Former California legislator Gloria Romero called it “heartbreaking” when a Los Angeles jury delivered perjury and voter fraud verdicts Wednesday against former City Councilman Richard Alarcon and his wife.
But the 12-year lawmaker from Los Angeles who served in both the state Assembly and Senate -- including six years as Senate majority leader -- says she believes many elected officials don’t actually live in the districts they were elected to represent.
Romero, who now leads an education reform group, said the Alarcon verdict “sends a powerful message to Sacramento today that it matters. You can’t lie to the voters and you won’t get away with it any longer.”
In January, state Sen. Roderick Wright (D-Inglewood) was also found guilty of perjury and voter fraud for lying about where he lived to run for state office.
The jury found Alarcon and his wife, Flora Montes de Oca Alarcon, guilty of a total of seven felony counts of perjury and voter fraud for lying about where they lived so he could run for city office.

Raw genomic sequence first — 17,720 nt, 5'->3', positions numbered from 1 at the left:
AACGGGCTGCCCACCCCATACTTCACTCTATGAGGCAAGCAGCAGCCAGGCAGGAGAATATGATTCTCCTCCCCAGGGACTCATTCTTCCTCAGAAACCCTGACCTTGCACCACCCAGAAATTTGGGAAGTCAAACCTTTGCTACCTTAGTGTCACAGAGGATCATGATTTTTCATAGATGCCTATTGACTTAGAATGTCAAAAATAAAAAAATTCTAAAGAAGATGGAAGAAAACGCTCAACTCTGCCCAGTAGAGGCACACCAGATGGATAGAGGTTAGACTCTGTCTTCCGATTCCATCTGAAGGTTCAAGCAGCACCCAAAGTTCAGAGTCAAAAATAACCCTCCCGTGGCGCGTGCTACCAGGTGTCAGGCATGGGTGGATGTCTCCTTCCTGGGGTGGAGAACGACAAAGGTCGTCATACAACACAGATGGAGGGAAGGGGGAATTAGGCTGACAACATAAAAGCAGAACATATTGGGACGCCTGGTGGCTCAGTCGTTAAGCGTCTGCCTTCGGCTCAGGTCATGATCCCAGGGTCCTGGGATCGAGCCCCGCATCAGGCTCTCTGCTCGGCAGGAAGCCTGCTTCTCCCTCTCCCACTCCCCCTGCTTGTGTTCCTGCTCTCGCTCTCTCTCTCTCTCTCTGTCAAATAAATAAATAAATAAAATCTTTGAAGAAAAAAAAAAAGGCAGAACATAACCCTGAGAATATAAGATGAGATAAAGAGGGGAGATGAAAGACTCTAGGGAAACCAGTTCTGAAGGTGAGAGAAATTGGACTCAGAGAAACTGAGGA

Prosecutors said the Alarcons didn’t live in L.A.'s 7th Council District, which Alarcon represented on the City Council until he termed out of office last year. Alarcon, 60, and his wife were charged with 21 perjury and voter fraud counts over statements on documents between 2006 and 2009.
After five days of deliberations, a seven-woman, five-man jury acquitted them of 14 of the 21 counts.
The Alarcons say they plan to appeal the verdicts. Mark Overland, one of the couple’s lawyers, said “the verdicts just make no sense.”
If the decision is upheld, the veteran San Fernando Valley politician could face up to six years in state prison and his wife up to five years and four months. With a felony conviction, Alarcon would be banned for life from holding elected office.
Former Los Angeles County Dist. Atty. Steve Cooley, who filed the original charges in the Alarcon case, said that Wednesday’s verdict shows jurors agreed with the prosecution’s case, and “reinforces the principle that elected officials should obey the law” when it comes to residency requirements.
The district attorney’s Public Integrity Division prosecuted the cases against the Alarcons and Wright.
“I hope it sends a message to all elected officials to play by those rules,” Cooley said. He added that voters assume that candidates live in the districts they’re running to represent, and it’s important that they actually do.
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